Religions have never faced the tremendous pressures they do today. In the old times, it was easy for the faithful to explain how this earth had been created: God created earth in several days — just like that, no farther explanation needed.
But now the unfaithful have their scientific explanation. Although it’s still a big debate, scientists now believe they will eventually find the true answer of how the earth was really created that everyone who believes in science can agree on.
Buddhism, which some people think is a philosophy, has shown its flexibility toward current world’s issues in an extreme way. The Dalai Lama has said that if science proves some belief of Buddhism wrong, then Buddhism will have to change.
Monotheistic religions may not need to follow Buddhism’s unusual move. But there’s something the faithful should be concerned about: The world is changing rapidly. Religions have to follow and adapt themselves to the current conditions if they want to survive in the future.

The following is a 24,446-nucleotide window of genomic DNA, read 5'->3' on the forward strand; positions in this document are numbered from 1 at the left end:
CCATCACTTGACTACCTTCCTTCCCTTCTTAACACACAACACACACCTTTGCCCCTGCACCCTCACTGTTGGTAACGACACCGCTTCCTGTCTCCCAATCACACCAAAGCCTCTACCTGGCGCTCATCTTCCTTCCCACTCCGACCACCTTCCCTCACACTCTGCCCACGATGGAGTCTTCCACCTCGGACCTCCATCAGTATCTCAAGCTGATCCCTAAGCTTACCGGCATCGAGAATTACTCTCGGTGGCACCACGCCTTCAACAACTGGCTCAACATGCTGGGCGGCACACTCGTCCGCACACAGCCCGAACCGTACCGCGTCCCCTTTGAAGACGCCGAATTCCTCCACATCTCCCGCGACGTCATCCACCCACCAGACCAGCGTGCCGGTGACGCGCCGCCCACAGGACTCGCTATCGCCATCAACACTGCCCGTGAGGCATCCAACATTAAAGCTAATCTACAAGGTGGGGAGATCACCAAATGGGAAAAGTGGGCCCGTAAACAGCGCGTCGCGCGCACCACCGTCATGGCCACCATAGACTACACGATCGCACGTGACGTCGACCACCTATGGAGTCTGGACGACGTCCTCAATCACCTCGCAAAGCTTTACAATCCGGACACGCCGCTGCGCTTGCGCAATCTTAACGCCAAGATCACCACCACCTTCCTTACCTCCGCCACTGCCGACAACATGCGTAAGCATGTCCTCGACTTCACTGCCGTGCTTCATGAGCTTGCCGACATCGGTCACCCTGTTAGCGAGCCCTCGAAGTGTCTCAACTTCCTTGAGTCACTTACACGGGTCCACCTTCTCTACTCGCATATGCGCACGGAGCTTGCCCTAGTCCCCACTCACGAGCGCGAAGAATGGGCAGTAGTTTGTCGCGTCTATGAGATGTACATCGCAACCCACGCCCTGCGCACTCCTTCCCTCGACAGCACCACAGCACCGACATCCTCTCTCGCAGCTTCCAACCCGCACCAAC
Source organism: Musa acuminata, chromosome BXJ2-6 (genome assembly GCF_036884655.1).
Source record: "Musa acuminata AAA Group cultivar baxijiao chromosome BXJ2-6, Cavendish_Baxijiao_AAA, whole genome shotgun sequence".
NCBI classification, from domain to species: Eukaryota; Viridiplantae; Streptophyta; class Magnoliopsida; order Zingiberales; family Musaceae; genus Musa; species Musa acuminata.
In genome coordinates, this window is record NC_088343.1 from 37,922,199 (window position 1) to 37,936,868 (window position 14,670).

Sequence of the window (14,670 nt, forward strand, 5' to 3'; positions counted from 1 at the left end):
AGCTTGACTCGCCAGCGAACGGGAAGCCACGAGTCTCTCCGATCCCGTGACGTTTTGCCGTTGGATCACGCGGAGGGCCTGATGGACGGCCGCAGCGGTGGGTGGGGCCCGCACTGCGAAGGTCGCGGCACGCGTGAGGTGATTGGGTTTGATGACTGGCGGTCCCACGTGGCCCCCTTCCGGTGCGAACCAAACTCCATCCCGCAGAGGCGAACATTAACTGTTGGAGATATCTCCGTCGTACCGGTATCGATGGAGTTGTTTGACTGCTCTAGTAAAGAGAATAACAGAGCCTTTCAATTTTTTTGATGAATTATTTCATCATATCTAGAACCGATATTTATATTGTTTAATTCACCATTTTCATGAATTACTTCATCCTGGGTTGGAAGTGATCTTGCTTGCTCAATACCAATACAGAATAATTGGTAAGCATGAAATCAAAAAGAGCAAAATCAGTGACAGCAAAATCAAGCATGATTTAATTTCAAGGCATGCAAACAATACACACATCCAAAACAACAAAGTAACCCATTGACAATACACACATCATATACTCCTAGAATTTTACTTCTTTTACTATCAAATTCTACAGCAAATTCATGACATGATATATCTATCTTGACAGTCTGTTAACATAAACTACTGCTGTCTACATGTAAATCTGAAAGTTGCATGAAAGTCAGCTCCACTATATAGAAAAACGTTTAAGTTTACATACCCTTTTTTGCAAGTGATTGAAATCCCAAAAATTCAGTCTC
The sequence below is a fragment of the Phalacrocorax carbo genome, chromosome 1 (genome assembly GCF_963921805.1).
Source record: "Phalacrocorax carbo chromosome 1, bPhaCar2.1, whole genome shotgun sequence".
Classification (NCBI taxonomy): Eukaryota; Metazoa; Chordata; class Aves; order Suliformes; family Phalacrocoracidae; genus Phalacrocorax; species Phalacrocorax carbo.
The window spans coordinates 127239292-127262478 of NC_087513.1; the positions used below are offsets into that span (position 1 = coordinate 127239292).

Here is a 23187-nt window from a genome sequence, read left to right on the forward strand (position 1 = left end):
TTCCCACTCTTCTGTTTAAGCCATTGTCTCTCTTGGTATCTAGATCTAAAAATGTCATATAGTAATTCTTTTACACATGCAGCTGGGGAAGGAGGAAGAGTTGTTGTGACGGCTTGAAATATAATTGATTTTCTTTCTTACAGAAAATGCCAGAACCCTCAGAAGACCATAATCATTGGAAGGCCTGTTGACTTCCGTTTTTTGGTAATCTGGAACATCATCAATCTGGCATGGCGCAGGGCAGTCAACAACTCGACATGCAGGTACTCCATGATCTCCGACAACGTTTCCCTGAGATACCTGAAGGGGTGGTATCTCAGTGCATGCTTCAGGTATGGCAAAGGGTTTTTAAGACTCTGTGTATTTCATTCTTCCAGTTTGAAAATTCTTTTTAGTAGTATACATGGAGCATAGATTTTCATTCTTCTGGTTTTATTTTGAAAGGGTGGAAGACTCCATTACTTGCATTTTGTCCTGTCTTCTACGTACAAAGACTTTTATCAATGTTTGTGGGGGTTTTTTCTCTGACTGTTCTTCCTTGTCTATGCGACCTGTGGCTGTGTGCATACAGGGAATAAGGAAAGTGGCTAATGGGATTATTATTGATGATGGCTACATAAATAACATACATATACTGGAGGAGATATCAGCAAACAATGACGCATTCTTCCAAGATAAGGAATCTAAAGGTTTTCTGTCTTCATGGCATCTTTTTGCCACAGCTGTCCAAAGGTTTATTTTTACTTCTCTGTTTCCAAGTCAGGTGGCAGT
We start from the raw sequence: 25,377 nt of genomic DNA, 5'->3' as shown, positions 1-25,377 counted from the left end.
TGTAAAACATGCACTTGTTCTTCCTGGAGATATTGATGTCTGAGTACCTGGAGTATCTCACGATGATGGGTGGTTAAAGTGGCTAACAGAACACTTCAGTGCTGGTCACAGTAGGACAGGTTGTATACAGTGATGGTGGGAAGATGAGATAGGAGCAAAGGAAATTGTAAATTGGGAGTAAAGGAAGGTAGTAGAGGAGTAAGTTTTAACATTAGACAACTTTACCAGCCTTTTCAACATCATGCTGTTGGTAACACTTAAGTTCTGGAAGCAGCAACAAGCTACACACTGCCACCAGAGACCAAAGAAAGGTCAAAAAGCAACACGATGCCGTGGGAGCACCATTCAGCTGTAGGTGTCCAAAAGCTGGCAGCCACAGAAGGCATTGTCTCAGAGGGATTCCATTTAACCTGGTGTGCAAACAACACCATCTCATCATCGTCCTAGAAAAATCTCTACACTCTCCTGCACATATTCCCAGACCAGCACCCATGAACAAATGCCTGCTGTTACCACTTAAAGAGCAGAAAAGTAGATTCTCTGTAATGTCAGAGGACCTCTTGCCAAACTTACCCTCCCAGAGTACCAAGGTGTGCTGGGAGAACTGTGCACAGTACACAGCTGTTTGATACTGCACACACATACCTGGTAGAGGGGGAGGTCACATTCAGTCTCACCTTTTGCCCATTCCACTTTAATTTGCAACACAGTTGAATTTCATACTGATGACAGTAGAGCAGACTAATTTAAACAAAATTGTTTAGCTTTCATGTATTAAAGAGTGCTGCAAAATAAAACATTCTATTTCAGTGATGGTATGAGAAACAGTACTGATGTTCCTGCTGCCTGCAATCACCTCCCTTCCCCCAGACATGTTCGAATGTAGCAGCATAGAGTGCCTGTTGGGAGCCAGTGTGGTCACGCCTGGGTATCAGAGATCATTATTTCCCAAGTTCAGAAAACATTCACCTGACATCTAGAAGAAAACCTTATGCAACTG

The last thing that religious people ought to do is attack the unfaithful and call them names. That is simply useless. Instead of fighting, religious people should embrace both the people who don’t believe in religions and the science they believe in, and show how religions can indeed be the answer for all the world’s problems. Not just problems in the past, but present and future.
To grab the attention of today’s younger generation, religious clerics should understand how they think. This generation is not the same. Clerics should not expect that their old methods, successfully given to the parents of this generation, will always be useful.
A tip for Indonesian clerics: They all should start using Internet and computers; if they have, then they will have to use them more.
Picture is taken from here.